I recently completed a research review of the effects of rent control and found—similar to what many others have found—that rent control is a decidedly inefficient approach to mitigating local affordable housing challenges. There are, of course, families that have benefitted from rent control and for those families the policy has had a positive outcome. But rent control suffers from significant drawbacks, and at the macro level does not provide a compelling way forward.
So if not rent control, then what?
The Terner Center for Housing Innovation at UC Berkeley issued a briefto support a “third way” dialogue around rent control in California. They offer two alternative options for protecting tenants from dramatic rent increases, without stifling new residential development:
Anti-Gouging Gap: Under California state statute, there is an opportunity to enact a statewide cap on rent increases based on the state or regional CPI plus an additional 5 percent. The published rent increases presumably would bring predictability and stability for renters and landlords.
Expand or Preserve the Affordable Housing Stock Through Tax Incentives: Property owners would be incentivized to create or preserve affordable housing units through an ad valorem property tax abatement. Modeled after a similar program in Washington state, the tax abatement would increase the supply and availability of below-market rate units.
I would add four other options that should be part of the dialogue on solving the rental housing challenge:
Build More Housing. I realize that there is a lot of controversy about a blanket “build more housing” statement, particularly among affordable housing and social justice advocates. Encouraging localities to relax regulation to allow more housing to be built is important and can be done in a way that sustains and creates inclusive neighborhoods.
Incentivize the Production of Below-Market Rate Housing as Part of New Residential Development. Communities should adopt well-designed, locally-appropriate inclusionary housing programs to add to the affordable housing stock. The offsets (e.g. density, financial or other subsidies) as part of an inclusionary housing program need to be appropriate to the local market.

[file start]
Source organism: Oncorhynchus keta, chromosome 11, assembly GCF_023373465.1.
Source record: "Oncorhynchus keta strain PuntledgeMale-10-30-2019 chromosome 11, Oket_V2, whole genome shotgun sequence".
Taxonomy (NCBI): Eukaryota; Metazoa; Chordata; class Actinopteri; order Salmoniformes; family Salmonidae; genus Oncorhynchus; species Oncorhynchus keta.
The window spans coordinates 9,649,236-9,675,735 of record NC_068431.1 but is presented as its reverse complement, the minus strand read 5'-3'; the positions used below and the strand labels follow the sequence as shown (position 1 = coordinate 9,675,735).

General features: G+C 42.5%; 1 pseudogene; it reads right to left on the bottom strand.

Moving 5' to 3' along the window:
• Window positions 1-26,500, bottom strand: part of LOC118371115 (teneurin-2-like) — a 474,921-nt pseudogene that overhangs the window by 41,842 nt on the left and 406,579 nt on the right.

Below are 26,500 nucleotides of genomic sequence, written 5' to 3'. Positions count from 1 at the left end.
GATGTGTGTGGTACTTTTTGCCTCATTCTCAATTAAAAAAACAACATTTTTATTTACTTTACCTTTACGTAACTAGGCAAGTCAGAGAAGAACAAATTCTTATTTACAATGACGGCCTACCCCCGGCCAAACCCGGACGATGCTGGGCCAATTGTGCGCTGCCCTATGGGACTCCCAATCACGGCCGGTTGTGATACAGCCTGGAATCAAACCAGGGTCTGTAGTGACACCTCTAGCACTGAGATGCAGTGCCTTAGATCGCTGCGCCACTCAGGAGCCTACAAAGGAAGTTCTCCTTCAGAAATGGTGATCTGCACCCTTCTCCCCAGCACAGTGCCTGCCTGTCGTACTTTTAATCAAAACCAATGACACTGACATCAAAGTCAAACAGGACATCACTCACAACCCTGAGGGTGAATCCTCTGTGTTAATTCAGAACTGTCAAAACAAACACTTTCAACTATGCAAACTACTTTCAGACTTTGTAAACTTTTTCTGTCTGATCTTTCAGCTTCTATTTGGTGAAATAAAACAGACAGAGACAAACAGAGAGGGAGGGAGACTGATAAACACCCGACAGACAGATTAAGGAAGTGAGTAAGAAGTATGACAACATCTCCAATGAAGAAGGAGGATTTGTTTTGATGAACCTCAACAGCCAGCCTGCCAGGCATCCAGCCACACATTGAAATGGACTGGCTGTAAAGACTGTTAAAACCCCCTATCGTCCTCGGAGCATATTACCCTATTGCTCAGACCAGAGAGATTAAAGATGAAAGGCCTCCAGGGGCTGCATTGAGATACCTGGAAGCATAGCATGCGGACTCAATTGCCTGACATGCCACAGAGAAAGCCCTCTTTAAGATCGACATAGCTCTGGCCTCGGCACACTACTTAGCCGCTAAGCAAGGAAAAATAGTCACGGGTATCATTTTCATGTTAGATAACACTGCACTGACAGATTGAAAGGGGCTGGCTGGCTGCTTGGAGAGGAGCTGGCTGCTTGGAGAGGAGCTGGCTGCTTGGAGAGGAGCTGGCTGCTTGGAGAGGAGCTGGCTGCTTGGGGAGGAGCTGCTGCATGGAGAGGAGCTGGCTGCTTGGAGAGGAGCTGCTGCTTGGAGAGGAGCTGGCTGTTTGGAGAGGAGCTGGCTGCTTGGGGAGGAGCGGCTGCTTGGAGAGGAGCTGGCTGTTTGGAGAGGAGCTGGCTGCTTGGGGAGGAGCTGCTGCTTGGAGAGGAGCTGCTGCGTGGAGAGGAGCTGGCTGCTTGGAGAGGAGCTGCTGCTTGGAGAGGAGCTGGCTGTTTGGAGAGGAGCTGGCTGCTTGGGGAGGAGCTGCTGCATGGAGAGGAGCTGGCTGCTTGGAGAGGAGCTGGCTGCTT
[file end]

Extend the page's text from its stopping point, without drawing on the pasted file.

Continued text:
Expand and Improve the Low Income Housing Tax Credit Program. The LIHTC program is the primary way in which affordable rental housing gets built, often leveraging other funding sources. While the program has its critics (see here and here, for example), there have to be ways to strengthen, improve and expand the program to get more affordable housing on the ground.
Allocate More Resources to Housing Vouchers. Housing vouchers provide assistance to families to help enable them to rent homes on the private market. There is nowhere near enough funding through the Federal Housing Choice Voucher program to meet the need. But local communities can create local housing voucher and grant programs that can be flexible to meet local needs. Key to creating these local vouchers—and maybe this should be a separate tool or options—is that local communities need a local housing trust fund that has dedicated or reliable funding over time.
What would you add to this list? Would love to hear from you!